Scientists Map Stonehenge’s Soundscape
Study of small-scale model sheds light on how conversation, music moved through the massive monument
Sep 2, 2020
A new analysis of a small-scale acoustic model of Stonehenge suggests that people who spoke or played music inside of the ancient monument would have heard noticeable reverberations, reports Bruce Bower for Science News. The findings are published in the October issue of the Journal of Archaeological Science.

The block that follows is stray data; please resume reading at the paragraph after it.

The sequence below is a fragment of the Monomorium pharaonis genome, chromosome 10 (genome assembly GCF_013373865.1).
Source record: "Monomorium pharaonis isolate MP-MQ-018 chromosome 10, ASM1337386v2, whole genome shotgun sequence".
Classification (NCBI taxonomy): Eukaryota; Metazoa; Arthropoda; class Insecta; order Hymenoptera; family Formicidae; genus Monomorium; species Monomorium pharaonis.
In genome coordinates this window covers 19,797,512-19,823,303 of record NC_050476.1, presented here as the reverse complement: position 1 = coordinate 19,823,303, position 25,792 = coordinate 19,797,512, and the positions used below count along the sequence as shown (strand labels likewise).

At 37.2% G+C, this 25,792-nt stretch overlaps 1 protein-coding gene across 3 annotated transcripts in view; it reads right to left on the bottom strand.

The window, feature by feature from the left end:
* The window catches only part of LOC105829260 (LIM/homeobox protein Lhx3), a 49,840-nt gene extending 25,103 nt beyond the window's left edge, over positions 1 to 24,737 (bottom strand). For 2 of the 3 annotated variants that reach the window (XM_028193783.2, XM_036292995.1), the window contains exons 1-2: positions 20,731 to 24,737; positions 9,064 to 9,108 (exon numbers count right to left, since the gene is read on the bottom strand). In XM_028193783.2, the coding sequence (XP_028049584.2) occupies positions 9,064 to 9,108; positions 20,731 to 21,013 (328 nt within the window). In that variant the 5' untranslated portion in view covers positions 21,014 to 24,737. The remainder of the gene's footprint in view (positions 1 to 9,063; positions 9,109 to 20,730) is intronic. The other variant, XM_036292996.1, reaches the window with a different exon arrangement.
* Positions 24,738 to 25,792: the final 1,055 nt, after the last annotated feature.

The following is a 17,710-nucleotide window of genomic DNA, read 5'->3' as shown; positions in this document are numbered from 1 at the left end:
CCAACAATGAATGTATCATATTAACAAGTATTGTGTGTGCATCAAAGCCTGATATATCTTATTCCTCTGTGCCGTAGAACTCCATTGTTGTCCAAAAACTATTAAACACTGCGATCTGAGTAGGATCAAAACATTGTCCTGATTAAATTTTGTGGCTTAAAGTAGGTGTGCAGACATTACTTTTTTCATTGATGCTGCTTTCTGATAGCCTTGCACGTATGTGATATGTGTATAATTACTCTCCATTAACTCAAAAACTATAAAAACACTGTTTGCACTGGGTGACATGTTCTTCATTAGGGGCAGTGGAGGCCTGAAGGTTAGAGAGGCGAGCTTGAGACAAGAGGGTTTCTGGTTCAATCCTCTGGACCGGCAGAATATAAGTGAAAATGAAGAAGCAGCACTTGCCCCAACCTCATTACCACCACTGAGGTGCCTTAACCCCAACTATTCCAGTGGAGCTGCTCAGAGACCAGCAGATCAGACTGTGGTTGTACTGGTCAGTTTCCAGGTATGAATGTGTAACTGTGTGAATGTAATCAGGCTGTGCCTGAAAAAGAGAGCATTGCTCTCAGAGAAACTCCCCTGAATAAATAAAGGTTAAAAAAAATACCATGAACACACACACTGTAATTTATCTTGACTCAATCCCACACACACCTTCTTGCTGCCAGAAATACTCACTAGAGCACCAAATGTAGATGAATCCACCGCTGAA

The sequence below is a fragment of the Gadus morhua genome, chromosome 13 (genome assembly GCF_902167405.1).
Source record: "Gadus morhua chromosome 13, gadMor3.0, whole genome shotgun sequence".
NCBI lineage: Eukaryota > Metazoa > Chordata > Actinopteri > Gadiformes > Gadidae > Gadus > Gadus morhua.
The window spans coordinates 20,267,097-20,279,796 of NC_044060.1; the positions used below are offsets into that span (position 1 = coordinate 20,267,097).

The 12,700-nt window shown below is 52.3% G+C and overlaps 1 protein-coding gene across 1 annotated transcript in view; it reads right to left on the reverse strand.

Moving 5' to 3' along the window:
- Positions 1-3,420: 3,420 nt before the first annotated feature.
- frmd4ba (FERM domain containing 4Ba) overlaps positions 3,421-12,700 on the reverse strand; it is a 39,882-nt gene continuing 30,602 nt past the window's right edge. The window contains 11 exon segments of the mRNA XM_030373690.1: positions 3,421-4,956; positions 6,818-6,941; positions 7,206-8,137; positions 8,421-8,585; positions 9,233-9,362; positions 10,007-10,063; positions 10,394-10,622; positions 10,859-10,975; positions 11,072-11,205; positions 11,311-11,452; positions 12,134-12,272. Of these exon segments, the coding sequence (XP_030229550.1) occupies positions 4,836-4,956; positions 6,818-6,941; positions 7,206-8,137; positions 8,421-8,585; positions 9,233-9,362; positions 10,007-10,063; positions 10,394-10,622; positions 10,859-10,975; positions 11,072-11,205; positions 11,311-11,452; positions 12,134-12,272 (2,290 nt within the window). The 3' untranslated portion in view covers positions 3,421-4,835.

To assess the prehistoric circle’s amplifying effects, scientists at the University of Salford’s Acoustic Research Center 3-D-printed 27 unique stones measuring one-twelfth of the originals’ size. Then they used silicone molds and plaster to create copies of the rocks, stopping upon reaching 157 total, or the estimated number of standing stones present at Stonehenge some 4,200 years ago. Finally, the team tested the model in a room with walls that absorbed sound to gauge how the blocks reflected noise and created a unique acoustic experience.